Frequently asked questions
Memorandum of Understanding (MOU) signed between the City, Habitat for Humanity Wellington, Dufferin, Guelph and ARQi R&D Inc. which will serve as the framework for jointly developing more detailed development concepts, budgets, schedules and development pro-formas.
The City expects to file the Record of Site Condition with the Ministry of the Environment, Conservation and Parks by the end of 2021. Once done we’ll have a better idea of timelines for the development work. Learn more about the environmental investigation work and timelines.
The City took ownership of 200 Beverley Street in 1997 when the owner was unable to pay the property taxes owed on the property.
Since taking ownership in 1997, the City has spent a total of $2.94 million on:
- property management and security
- environmental studies, preliminary cleanup and ongoing monitoring
- investigating potential uses for the property
- real estate consulting
Currently, the City spends $40,000 to $50,000 a year monitoring and managing the brownfield according to the MECP Director’s Order.
The property may appear dormant, but the City is actively monitoring and managing the site which costs between $40,000 and $50,000 a year.
Also, to comply with the MECP Director’s Order, the City must address the substances on the property.
Guelph encourages brownfield redevelopment throughout the city to create healthy, attractive and thriving neighbourhoods.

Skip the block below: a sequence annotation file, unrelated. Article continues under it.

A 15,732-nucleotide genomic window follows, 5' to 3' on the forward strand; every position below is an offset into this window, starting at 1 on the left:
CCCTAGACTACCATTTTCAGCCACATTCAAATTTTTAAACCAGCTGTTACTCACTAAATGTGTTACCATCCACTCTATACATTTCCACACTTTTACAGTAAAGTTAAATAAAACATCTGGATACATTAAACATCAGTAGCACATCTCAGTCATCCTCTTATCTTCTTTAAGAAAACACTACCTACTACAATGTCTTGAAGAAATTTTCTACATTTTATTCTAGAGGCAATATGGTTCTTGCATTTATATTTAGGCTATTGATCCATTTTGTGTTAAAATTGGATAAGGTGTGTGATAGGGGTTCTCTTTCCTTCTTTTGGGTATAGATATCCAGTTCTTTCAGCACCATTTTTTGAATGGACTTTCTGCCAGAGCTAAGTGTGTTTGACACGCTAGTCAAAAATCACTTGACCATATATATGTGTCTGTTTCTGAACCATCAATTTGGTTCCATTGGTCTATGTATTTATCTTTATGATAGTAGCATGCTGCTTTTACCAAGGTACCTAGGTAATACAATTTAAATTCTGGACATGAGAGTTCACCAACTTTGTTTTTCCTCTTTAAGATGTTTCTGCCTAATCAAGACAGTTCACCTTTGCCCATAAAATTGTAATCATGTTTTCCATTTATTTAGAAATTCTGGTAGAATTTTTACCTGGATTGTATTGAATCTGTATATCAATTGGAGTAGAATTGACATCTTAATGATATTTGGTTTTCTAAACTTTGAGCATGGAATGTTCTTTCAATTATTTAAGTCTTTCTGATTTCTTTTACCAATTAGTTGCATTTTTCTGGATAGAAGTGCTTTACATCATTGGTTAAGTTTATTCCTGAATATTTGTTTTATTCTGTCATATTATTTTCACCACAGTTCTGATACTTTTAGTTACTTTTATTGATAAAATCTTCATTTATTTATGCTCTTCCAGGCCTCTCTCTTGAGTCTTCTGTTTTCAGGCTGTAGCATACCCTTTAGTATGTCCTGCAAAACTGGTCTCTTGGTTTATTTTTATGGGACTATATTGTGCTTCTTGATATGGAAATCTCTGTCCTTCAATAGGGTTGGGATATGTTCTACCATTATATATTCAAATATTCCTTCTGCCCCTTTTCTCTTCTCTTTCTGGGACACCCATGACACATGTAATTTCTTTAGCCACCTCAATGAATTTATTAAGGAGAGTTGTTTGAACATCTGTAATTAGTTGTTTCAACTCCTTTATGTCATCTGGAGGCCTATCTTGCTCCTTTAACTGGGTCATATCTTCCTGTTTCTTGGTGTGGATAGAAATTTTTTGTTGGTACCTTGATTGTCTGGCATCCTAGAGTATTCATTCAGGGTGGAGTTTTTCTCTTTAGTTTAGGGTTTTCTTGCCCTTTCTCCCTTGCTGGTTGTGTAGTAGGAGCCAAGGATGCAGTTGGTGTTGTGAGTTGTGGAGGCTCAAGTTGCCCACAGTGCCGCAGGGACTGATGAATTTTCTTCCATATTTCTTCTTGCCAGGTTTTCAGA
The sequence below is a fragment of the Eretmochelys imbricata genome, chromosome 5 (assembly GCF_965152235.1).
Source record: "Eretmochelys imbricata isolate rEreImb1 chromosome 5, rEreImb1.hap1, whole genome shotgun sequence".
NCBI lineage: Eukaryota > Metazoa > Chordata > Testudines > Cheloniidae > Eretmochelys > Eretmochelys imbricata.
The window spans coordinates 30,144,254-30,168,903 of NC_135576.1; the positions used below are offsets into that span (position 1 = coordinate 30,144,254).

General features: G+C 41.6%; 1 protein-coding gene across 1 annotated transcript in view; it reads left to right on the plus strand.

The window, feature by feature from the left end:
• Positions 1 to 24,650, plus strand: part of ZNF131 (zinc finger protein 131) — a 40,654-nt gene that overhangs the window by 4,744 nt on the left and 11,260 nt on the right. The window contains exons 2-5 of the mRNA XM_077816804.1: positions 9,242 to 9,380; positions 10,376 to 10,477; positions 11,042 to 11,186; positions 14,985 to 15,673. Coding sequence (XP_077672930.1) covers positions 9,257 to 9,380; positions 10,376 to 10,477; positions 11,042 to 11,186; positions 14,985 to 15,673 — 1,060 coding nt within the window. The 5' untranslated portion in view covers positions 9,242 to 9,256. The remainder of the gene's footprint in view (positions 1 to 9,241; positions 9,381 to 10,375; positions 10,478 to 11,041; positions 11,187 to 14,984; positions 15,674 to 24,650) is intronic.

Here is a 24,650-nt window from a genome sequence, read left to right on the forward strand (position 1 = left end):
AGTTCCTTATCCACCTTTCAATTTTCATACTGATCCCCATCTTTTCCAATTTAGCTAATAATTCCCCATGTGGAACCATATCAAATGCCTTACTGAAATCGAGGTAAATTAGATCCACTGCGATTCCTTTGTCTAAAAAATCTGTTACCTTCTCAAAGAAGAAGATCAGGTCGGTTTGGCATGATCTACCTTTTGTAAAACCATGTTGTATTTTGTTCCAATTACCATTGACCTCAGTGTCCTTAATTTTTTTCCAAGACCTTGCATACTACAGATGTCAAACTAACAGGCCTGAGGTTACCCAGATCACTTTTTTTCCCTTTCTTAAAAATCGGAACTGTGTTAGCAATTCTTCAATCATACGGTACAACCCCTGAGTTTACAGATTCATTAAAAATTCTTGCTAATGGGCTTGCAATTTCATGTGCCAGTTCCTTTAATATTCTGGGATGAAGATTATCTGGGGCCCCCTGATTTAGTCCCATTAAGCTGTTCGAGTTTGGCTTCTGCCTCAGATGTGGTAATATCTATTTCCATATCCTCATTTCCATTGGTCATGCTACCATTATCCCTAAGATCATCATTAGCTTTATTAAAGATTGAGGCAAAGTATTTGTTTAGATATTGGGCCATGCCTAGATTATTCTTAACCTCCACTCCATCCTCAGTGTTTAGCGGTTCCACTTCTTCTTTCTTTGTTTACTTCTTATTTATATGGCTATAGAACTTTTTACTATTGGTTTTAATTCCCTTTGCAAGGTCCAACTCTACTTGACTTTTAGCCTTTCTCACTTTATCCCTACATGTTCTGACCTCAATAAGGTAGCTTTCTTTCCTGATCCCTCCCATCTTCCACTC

Redeveloping 200 Beverley Street is a priority for the City because the site is subject to the MECP Director’s Order, and substances on the property need to be addressed.
Several environmental studies and cleanup activities have already taken place, and further study may be required to prepare the site for redevelopment.
In some parts of the site, the soil or groundwater may contain chemicals typically found in gasoline or paint—petroleum hydrocarbons (PHCs), volatile organic compounds (VOCs) and metal(s).
All City wells are at least two kilometres away. Guelph’s drinking water is safe, and regular testing shows it meets or does better than Ontario drinking water standards.
We expect that it could cost between $3 million and $4.5 million to prepare the site for development. We don’t yet know who will fund these costs, as that will be part of future discussions and negotiations as development plans move ahead.
Learn more about potential uses for 200 Beverley Street
Kealy Dedman, Deputy Chief Administrative Officer
Infrastructure Development and Enterprise
519-822-1260 extension 2248